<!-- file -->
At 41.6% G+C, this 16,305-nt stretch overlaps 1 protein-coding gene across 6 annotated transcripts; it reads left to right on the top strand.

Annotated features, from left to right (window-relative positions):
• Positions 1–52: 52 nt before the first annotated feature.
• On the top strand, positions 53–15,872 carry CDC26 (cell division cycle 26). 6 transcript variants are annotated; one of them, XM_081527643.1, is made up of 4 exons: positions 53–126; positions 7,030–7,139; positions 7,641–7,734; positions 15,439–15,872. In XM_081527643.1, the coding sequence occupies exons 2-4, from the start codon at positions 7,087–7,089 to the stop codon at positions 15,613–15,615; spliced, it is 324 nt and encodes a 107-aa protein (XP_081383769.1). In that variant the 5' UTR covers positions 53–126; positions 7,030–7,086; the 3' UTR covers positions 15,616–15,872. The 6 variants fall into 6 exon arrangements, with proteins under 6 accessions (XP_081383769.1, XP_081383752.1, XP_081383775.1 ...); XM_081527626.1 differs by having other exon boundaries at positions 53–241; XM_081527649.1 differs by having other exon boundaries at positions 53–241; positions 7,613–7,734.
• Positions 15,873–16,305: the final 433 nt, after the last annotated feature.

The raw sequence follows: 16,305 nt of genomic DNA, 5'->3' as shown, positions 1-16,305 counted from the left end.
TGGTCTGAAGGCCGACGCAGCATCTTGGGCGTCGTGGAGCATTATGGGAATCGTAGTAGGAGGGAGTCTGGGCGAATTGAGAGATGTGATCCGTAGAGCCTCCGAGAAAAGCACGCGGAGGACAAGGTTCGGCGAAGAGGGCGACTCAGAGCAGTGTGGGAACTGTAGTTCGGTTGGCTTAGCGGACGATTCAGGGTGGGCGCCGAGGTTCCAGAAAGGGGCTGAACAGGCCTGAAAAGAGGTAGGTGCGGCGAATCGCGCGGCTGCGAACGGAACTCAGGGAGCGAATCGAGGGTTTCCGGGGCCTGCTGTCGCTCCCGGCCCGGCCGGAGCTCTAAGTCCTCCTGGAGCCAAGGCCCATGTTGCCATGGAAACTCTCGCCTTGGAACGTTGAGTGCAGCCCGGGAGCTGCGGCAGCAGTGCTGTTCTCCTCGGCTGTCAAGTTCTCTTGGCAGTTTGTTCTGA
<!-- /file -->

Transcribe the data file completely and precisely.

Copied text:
At 41.6% G+C, this 16,305-nt stretch overlaps 1 protein-coding gene across 6 annotated transcripts; it reads left to right on the top strand.

Annotated features, from left to right (window-relative positions):
• Positions 1–52: 52 nt before the first annotated feature.
• On the top strand, positions 53–15,872 carry CDC26 (cell division cycle 26). 6 transcript variants are annotated; one of them, XM_081527643.1, is made up of 4 exons: positions 53–126; positions 7,030–7,139; positions 7,641–7,734; positions 15,439–15,872. In XM_081527643.1, the coding sequence occupies exons 2-4, from the start codon at positions 7,087–7,089 to the stop codon at positions 15,613–15,615; spliced, it is 324 nt and encodes a 107-aa protein (XP_081383769.1). In that variant the 5' UTR covers positions 53–126; positions 7,030–7,086; the 3' UTR covers positions 15,616–15,872. The 6 variants fall into 6 exon arrangements, with proteins under 6 accessions (XP_081383769.1, XP_081383752.1, XP_081383775.1 ...); XM_081527626.1 differs by having other exon boundaries at positions 53–241; XM_081527649.1 differs by having other exon boundaries at positions 53–241; positions 7,613–7,734.
• Positions 15,873–16,305: the final 433 nt, after the last annotated feature.

The raw sequence follows: 16,305 nt of genomic DNA, 5'->3' as shown, positions 1-16,305 counted from the left end.
TGGTCTGAAGGCCGACGCAGCATCTTGGGCGTCGTGGAGCATTATGGGAATCGTAGTAGGAGGGAGTCTGGGCGAATTGAGAGATGTGATCCGTAGAGCCTCCGAGAAAAGCACGCGGAGGACAAGGTTCGGCGAAGAGGGCGACTCAGAGCAGTGTGGGAACTGTAGTTCGGTTGGCTTAGCGGACGATTCAGGGTGGGCGCCGAGGTTCCAGAAAGGGGCTGAACAGGCCTGAAAAGAGGTAGGTGCGGCGAATCGCGCGGCTGCGAACGGAACTCAGGGAGCGAATCGAGGGTTTCCGGGGCCTGCTGTCGCTCCCGGCCCGGCCGGAGCTCTAAGTCCTCCTGGAGCCAAGGCCCATGTTGCCATGGAAACTCTCGCCTTGGAACGTTGAGTGCAGCCCGGGAGCTGCGGCAGCAGTGCTGTTCTCCTCGGCTGTCAAGTTCTCTTGGCAGTTTGTTCTGA